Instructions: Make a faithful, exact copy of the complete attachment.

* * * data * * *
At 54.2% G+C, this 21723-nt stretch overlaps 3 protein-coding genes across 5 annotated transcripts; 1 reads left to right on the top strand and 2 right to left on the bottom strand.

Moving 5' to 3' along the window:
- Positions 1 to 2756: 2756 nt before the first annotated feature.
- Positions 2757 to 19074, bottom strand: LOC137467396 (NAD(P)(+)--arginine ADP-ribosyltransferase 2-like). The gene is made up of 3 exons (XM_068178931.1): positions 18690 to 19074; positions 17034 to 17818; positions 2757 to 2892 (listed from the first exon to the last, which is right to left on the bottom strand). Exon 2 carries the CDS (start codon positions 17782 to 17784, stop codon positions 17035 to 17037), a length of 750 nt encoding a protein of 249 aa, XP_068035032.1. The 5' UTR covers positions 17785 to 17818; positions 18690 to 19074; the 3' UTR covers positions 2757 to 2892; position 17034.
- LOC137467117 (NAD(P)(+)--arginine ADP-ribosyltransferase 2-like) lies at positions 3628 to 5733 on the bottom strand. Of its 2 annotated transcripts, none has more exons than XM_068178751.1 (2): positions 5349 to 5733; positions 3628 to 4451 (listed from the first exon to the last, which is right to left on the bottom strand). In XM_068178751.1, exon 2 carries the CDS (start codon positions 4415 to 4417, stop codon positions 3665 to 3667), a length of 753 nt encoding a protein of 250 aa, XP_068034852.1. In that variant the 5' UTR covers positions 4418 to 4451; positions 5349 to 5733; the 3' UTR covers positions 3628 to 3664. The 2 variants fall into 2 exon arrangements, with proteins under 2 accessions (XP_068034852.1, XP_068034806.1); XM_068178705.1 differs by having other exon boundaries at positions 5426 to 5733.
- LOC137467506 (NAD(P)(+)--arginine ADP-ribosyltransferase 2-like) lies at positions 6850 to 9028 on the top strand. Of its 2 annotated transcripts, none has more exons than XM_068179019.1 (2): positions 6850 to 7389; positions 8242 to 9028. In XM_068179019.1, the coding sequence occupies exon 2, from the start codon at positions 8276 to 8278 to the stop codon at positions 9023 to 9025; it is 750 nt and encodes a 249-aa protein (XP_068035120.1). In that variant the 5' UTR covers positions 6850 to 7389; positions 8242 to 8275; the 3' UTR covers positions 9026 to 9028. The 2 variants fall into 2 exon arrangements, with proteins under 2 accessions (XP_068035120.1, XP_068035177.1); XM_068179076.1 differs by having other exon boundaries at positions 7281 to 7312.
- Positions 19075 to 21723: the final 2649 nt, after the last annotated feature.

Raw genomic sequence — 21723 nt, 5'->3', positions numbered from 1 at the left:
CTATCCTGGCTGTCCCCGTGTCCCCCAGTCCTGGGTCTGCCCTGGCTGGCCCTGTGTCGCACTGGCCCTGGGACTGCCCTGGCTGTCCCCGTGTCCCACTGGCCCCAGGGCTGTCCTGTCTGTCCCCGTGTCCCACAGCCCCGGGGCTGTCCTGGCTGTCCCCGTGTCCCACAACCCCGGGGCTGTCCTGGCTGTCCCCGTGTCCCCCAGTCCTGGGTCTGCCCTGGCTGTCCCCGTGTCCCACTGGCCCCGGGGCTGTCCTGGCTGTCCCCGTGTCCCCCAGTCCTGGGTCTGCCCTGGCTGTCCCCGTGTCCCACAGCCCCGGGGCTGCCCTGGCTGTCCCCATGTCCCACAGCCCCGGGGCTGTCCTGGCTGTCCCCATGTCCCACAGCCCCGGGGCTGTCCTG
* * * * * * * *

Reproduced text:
At 54.2% G+C, this 21723-nt stretch overlaps 3 protein-coding genes across 5 annotated transcripts; 1 reads left to right on the top strand and 2 right to left on the bottom strand.

Moving 5' to 3' along the window:
- Positions 1 to 2756: 2756 nt before the first annotated feature.
- Positions 2757 to 19074, bottom strand: LOC137467396 (NAD(P)(+)--arginine ADP-ribosyltransferase 2-like). The gene is made up of 3 exons (XM_068178931.1): positions 18690 to 19074; positions 17034 to 17818; positions 2757 to 2892 (listed from the first exon to the last, which is right to left on the bottom strand). Exon 2 carries the CDS (start codon positions 17782 to 17784, stop codon positions 17035 to 17037), a length of 750 nt encoding a protein of 249 aa, XP_068035032.1. The 5' UTR covers positions 17785 to 17818; positions 18690 to 19074; the 3' UTR covers positions 2757 to 2892; position 17034.
- LOC137467117 (NAD(P)(+)--arginine ADP-ribosyltransferase 2-like) lies at positions 3628 to 5733 on the bottom strand. Of its 2 annotated transcripts, none has more exons than XM_068178751.1 (2): positions 5349 to 5733; positions 3628 to 4451 (listed from the first exon to the last, which is right to left on the bottom strand). In XM_068178751.1, exon 2 carries the CDS (start codon positions 4415 to 4417, stop codon positions 3665 to 3667), a length of 753 nt encoding a protein of 250 aa, XP_068034852.1. In that variant the 5' UTR covers positions 4418 to 4451; positions 5349 to 5733; the 3' UTR covers positions 3628 to 3664. The 2 variants fall into 2 exon arrangements, with proteins under 2 accessions (XP_068034852.1, XP_068034806.1); XM_068178705.1 differs by having other exon boundaries at positions 5426 to 5733.
- LOC137467506 (NAD(P)(+)--arginine ADP-ribosyltransferase 2-like) lies at positions 6850 to 9028 on the top strand. Of its 2 annotated transcripts, none has more exons than XM_068179019.1 (2): positions 6850 to 7389; positions 8242 to 9028. In XM_068179019.1, the coding sequence occupies exon 2, from the start codon at positions 8276 to 8278 to the stop codon at positions 9023 to 9025; it is 750 nt and encodes a 249-aa protein (XP_068035120.1). In that variant the 5' UTR covers positions 6850 to 7389; positions 8242 to 8275; the 3' UTR covers positions 9026 to 9028. The 2 variants fall into 2 exon arrangements, with proteins under 2 accessions (XP_068035120.1, XP_068035177.1); XM_068179076.1 differs by having other exon boundaries at positions 7281 to 7312.
- Positions 19075 to 21723: the final 2649 nt, after the last annotated feature.

Raw genomic sequence — 21723 nt, 5'->3', positions numbered from 1 at the left:
CTATCCTGGCTGTCCCCGTGTCCCCCAGTCCTGGGTCTGCCCTGGCTGGCCCTGTGTCGCACTGGCCCTGGGACTGCCCTGGCTGTCCCCGTGTCCCACTGGCCCCAGGGCTGTCCTGTCTGTCCCCGTGTCCCACAGCCCCGGGGCTGTCCTGGCTGTCCCCGTGTCCCACAACCCCGGGGCTGTCCTGGCTGTCCCCGTGTCCCCCAGTCCTGGGTCTGCCCTGGCTGTCCCCGTGTCCCACTGGCCCCGGGGCTGTCCTGGCTGTCCCCGTGTCCCCCAGTCCTGGGTCTGCCCTGGCTGTCCCCGTGTCCCACAGCCCCGGGGCTGCCCTGGCTGTCCCCATGTCCCACAGCCCCGGGGCTGTCCTGGCTGTCCCCATGTCCCACAGCCCCGGGGCTGTCCTG